Citrus Trees

COMPOST:  Citrus trees need a slightly acid environment the pH should be between 6 and 6.5 (Lemons slightly lower pH than Oranges) so use a peat-based compost with an additive to keep the compost open, such as horticultural grit, which will give the pot more weight and help prevent it blowing over if it is stood on a windy terrace, or perlite to keep the pot light for easier moving and to keep the roots warm in winter. If you use Sulphate of Ammonia to reduce the pH, be very careful not to overdose, as this will harm the tree, better to leave the peat as it is. Also avoid using composts containing lime which will raise the pH.

FEEDING:  Citrus trees require an intensive-feeding programme continued throughout the year. They need a high nitrogen feed during summer to boost bushiness and growth and to help prevent fruit drop and premature ripening of immature fruits. In the winter they require a balanced formula for natural sustained winter activity, including fruit ripening and to help prevent leaf fall. Trace elements are essential especially iron, magnesium and zinc and will help prevent leaf discoloration.

TEMPERATURE:  Citrus trees prefer cool, not hot conditions and plenty of fresh air and early morning dew. Keep outside as much as possible only bringing it in just prior to the first frost. When inside under glass keep well ventilated, unless this exposes the tree to very cold droughts. A temperature of about 50f would be ideal. Frost will damage tender winter growth and blossom; severe frost will damage winter fruit and may kill the tree. Sudden and extreme changes of temperature may result in loss of leaves, but this is not necessarily fatal to the tree.

HUMIDITY:  Citrus trees like to have water on their leaves, this keeps them cool, keeps them clean and helps keep them free from pest attack, so spray or mist the trees during the summer when outside (you can use the garden hose) and especially during the winter when conservatories can still be hot and dry or if kept in a centrally heated room. This will also encourage fruit setting when in blossom.

WATERING:  Water at least once a week, more frequently during the summer especially if hot and dry. It may be necessary to stand the pots in a tray of gravel in extremely hot conditions.

PRUNING:  The trees can be pruned to the desired shape and size at any time, but preferably immediately after fruiting. There are no special instructions, but the tree will produce a branch from each leaf node so take this into account when cutting back in order to produce a good shape. The fruit is produced on old and new wood and even a quite mature, bare branch or trunk can sprout new growth.

POLLINATION AND FRUITING:  Trees grown from pips will not fruit unless they are original varieties, all sweet juicy fruits are hybrids and are propagated by grafting. Citrus trees are self-pollinating and do not require a second tree for pollination. Citrus fruits are generally harvested between October and March. It is the lowering of seasonal temperatures that ripens the fruit, not the hot sun. Blossom is produced during the winter or early spring, but some citrus trees may produce blossom more than once in the year.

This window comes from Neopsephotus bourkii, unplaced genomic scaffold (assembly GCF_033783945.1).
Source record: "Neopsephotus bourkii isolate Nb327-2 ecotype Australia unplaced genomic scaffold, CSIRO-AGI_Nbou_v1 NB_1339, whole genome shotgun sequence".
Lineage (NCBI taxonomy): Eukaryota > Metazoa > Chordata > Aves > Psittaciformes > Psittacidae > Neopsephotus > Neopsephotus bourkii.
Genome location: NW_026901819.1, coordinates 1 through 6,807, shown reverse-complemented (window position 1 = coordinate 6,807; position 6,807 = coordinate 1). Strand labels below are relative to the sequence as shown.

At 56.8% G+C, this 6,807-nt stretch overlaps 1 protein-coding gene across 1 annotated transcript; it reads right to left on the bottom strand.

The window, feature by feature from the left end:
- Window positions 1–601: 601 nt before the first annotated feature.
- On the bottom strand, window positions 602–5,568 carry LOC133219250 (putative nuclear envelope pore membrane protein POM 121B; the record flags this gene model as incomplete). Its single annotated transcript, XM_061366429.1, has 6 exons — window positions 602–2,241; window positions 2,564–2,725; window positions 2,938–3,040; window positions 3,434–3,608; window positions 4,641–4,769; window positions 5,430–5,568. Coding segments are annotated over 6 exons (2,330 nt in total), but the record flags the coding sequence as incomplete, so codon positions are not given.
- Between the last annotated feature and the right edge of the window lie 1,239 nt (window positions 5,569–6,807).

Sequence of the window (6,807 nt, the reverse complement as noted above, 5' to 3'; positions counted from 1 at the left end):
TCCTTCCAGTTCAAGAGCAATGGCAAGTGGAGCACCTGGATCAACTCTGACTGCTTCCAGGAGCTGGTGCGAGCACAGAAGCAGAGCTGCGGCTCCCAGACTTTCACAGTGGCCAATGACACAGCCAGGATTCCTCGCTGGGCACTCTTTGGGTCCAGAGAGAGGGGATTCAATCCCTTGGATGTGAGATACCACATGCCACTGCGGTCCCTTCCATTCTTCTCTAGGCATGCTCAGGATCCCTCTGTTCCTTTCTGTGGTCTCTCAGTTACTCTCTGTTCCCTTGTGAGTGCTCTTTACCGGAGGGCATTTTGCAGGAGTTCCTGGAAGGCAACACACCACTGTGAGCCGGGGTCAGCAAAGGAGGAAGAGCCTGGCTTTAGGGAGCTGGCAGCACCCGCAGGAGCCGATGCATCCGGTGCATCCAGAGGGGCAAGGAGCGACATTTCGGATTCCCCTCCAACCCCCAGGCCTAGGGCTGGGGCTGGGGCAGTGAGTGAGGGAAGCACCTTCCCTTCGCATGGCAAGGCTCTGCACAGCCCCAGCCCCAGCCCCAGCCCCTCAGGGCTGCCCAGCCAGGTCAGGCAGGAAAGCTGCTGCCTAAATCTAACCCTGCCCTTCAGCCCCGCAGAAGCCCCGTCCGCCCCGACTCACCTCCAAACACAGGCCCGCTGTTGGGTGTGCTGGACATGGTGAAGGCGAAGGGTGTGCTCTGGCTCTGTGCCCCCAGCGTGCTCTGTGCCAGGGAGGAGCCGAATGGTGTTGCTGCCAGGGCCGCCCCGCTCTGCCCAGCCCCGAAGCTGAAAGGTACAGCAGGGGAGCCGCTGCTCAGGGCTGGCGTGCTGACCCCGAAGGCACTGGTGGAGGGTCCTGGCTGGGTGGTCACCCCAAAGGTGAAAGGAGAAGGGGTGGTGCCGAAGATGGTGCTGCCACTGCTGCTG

PROBLEMS:

PESTS: Pests will attack the tree in hot dry conditions especially in the winter. Keep the trees cool, well ventilated and misted to help prevent attack. RED SPIDER will produce stickiness on the leaves and the leaf colour will become slightly mottled with a lack of lustre. Reddish-brown dust specks or cobwebs may be seen and black mould will develop on the stickiness. SCALE INSECTS cause curling of the leaves along the spine and they appear as dark waxy specs on the leaves mainly along the spine on the underside of the leaf but also on branches. They also produce stickiness on the leaves. APHIDS will attack new tender shoots and cause total distortion of the leaves and blossom.

TREATMENT: A good wash down with a very soapy solution taking care to gently remove all traces of the pests as you spray should be all that is necessary. Double strength will be needed to treat scale. Soapy solution should have the effect of blocking the breathing tubes of the pests as well as helping to dislodge them. Cover the compost before you start, to prevent pest migrating back to the tree for a second attack.

LEAF FALL: In winter the most common cause is under feeding, as the trees require less water, also frost attack. In summer the main cause is drying or scorching of the roots as the sun beats down on the pot which has stood on a hot patio. Place the pot into a secondary pot containing peat or stones at the base and keep moist. Poor feeding can also cause leaf fall. Water the tree well and improve the feeding programme.

 

 

 

 

 

 

 

 

 

 

 

 

Every effort has been made to ensure the accuracy of the information given both on our lists and labels. However, some details may vary according to special or geographical circumstances. Varieties offered are subject to availability.

 

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